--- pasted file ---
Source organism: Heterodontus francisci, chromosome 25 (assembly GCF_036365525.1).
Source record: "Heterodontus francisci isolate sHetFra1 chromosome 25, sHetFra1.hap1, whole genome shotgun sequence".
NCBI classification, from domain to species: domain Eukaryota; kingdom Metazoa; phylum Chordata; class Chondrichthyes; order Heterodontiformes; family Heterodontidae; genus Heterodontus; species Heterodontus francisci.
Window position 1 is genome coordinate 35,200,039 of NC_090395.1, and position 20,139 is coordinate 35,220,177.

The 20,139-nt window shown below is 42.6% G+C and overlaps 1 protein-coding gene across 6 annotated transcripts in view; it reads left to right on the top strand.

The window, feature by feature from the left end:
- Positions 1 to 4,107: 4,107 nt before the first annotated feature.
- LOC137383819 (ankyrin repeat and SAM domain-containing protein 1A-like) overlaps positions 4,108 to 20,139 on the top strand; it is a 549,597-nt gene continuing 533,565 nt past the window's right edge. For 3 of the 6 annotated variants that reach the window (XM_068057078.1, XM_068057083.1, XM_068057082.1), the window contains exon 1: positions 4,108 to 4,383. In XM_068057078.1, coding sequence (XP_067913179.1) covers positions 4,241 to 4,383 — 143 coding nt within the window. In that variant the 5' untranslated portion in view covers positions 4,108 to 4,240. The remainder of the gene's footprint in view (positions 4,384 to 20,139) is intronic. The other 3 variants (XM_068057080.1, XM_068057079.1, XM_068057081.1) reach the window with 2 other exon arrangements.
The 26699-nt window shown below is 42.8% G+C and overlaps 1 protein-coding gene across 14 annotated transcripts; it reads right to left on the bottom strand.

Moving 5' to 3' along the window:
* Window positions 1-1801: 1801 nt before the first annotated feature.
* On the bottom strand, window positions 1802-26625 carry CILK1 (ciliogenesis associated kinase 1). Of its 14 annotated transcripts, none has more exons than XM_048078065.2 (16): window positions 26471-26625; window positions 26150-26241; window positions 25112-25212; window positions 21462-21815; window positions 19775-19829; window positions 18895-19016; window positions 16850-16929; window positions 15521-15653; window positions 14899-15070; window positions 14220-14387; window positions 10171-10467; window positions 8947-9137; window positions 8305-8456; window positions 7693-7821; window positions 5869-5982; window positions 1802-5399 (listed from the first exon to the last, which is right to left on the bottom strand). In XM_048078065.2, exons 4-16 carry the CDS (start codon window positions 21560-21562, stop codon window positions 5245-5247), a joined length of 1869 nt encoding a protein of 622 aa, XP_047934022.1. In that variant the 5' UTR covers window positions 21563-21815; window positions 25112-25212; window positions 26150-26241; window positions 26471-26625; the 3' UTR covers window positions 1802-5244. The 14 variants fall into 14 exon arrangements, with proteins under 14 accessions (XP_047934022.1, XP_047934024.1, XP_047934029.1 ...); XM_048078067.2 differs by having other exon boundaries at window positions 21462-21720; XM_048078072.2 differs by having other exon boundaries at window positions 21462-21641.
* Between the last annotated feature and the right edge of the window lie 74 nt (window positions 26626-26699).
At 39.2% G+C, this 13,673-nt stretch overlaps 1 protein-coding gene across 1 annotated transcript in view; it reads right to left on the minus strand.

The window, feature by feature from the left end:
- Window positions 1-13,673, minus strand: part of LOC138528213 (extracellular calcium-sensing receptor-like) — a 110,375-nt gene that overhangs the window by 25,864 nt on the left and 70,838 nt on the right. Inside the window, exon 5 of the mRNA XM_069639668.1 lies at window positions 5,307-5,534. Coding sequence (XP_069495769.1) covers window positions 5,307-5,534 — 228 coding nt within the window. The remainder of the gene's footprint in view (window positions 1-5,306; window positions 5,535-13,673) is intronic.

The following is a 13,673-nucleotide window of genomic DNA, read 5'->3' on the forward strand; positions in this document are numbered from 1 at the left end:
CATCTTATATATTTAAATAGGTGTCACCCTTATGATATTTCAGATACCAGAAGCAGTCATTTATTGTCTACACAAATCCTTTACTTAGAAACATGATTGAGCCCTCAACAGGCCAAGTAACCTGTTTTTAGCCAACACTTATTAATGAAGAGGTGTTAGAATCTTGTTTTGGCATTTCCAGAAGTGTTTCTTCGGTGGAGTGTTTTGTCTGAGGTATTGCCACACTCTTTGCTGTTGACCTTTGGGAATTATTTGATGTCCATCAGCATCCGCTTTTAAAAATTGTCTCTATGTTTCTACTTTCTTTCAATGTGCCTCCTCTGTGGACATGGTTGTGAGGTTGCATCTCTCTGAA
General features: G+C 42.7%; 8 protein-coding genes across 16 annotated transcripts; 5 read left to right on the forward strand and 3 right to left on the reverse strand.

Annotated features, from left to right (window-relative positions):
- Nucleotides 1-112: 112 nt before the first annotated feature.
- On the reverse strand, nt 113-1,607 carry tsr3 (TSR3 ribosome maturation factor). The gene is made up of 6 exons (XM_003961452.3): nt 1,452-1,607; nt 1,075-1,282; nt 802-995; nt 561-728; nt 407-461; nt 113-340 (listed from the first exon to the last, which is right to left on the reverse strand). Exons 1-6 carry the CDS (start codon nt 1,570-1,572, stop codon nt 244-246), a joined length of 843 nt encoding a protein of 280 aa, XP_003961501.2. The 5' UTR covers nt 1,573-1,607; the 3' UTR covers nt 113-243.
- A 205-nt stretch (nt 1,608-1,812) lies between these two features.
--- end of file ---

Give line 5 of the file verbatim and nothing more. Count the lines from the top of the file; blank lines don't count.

The 20,139-nt window shown below is 42.6% G+C and overlaps 1 protein-coding gene across 6 annotated transcripts in view; it reads left to right on the top strand.